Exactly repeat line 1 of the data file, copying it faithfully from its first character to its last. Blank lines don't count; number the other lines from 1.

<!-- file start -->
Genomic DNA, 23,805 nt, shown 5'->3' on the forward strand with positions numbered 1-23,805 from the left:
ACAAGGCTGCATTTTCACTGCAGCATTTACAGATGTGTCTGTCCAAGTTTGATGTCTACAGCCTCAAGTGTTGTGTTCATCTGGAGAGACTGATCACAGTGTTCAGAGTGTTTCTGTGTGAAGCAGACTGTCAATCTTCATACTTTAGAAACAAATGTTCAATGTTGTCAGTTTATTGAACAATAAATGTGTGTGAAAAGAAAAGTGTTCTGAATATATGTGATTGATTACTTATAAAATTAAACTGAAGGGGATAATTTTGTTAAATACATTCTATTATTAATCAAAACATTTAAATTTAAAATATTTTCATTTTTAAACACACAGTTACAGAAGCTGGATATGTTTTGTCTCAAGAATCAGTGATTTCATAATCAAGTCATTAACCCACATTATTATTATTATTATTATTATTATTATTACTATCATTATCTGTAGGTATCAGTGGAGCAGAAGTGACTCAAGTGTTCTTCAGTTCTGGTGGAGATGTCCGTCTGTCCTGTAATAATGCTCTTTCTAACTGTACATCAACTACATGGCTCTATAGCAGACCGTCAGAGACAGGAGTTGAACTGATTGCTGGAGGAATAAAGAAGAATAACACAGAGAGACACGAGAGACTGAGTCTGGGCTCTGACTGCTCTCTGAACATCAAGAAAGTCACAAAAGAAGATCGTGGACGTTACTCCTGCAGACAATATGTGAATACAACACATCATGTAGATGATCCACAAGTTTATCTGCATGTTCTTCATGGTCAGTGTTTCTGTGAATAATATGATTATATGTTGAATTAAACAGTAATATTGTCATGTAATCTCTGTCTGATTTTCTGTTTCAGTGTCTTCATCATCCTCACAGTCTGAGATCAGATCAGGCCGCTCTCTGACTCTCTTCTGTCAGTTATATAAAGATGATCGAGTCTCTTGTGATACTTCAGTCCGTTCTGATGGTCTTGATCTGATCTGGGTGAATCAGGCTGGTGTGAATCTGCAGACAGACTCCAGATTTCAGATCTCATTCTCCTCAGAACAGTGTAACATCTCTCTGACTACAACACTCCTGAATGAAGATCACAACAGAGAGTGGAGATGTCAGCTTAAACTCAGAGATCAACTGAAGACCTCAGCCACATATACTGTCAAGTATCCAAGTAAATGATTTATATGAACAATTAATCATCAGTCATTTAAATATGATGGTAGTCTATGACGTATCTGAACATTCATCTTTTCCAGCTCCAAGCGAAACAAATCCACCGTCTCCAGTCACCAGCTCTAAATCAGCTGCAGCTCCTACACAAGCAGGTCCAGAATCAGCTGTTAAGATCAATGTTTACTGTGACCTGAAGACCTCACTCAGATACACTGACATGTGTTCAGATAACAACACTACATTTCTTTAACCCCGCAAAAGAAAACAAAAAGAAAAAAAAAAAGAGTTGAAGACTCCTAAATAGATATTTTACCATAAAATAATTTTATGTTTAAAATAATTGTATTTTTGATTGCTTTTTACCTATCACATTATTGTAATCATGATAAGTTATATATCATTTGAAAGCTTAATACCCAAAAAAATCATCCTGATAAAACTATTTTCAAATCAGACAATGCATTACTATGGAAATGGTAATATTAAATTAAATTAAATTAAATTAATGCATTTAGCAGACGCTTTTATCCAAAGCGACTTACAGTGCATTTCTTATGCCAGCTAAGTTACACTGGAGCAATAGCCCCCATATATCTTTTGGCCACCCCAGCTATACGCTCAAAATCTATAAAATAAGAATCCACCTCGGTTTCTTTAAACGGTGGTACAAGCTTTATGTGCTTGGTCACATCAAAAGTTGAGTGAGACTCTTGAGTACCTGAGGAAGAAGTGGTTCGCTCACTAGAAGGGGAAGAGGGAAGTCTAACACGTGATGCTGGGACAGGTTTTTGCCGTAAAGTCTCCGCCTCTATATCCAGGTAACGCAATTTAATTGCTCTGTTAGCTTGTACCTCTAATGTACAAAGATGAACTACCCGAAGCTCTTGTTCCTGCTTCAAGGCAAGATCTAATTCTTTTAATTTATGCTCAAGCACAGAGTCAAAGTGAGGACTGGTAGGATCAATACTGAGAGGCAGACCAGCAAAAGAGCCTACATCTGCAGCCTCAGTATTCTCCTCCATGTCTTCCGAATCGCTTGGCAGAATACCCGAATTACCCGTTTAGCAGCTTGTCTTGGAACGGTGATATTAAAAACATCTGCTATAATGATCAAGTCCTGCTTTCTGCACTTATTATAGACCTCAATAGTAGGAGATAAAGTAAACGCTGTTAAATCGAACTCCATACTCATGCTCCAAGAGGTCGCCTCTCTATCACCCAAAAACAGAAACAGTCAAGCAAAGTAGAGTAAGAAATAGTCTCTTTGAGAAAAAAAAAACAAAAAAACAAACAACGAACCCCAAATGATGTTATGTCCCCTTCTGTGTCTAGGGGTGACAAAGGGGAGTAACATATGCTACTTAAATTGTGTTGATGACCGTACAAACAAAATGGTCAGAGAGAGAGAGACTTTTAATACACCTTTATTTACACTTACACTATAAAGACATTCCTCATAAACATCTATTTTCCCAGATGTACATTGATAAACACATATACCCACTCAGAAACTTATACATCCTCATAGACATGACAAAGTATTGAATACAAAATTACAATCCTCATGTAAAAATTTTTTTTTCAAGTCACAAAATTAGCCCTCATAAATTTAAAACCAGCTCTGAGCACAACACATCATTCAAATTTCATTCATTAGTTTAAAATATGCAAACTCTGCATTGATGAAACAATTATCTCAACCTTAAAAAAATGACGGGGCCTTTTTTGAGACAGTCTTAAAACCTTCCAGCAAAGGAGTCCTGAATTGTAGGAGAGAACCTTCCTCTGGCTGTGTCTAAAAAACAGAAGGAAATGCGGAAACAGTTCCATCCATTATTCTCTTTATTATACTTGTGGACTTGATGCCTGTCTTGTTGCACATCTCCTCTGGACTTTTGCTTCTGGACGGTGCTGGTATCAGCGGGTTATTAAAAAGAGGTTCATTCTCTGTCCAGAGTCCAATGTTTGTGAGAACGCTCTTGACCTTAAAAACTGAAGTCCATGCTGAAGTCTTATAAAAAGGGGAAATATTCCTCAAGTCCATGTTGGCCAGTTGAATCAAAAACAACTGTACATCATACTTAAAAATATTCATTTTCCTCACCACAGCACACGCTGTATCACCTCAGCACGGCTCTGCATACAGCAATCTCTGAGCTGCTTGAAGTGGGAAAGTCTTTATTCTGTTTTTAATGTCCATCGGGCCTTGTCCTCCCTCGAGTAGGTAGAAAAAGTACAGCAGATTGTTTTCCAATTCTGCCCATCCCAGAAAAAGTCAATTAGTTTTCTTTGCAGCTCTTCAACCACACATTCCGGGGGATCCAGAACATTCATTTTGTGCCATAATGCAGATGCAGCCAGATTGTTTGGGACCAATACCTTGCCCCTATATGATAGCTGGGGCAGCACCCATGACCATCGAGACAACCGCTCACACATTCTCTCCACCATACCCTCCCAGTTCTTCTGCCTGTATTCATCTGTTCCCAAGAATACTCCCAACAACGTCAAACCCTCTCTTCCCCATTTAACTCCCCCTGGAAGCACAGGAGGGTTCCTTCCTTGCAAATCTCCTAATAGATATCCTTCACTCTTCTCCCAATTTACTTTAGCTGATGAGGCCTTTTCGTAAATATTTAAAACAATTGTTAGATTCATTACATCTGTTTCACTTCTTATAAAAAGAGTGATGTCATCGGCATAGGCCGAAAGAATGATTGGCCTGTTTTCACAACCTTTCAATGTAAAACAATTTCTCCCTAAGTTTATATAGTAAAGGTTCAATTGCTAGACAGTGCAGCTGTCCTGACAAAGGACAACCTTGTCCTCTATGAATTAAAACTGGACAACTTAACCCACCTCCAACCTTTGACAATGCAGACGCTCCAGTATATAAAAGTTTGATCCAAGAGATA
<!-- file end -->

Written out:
Genomic DNA, 23,805 nt, shown 5'->3' on the forward strand with positions numbered 1-23,805 from the left: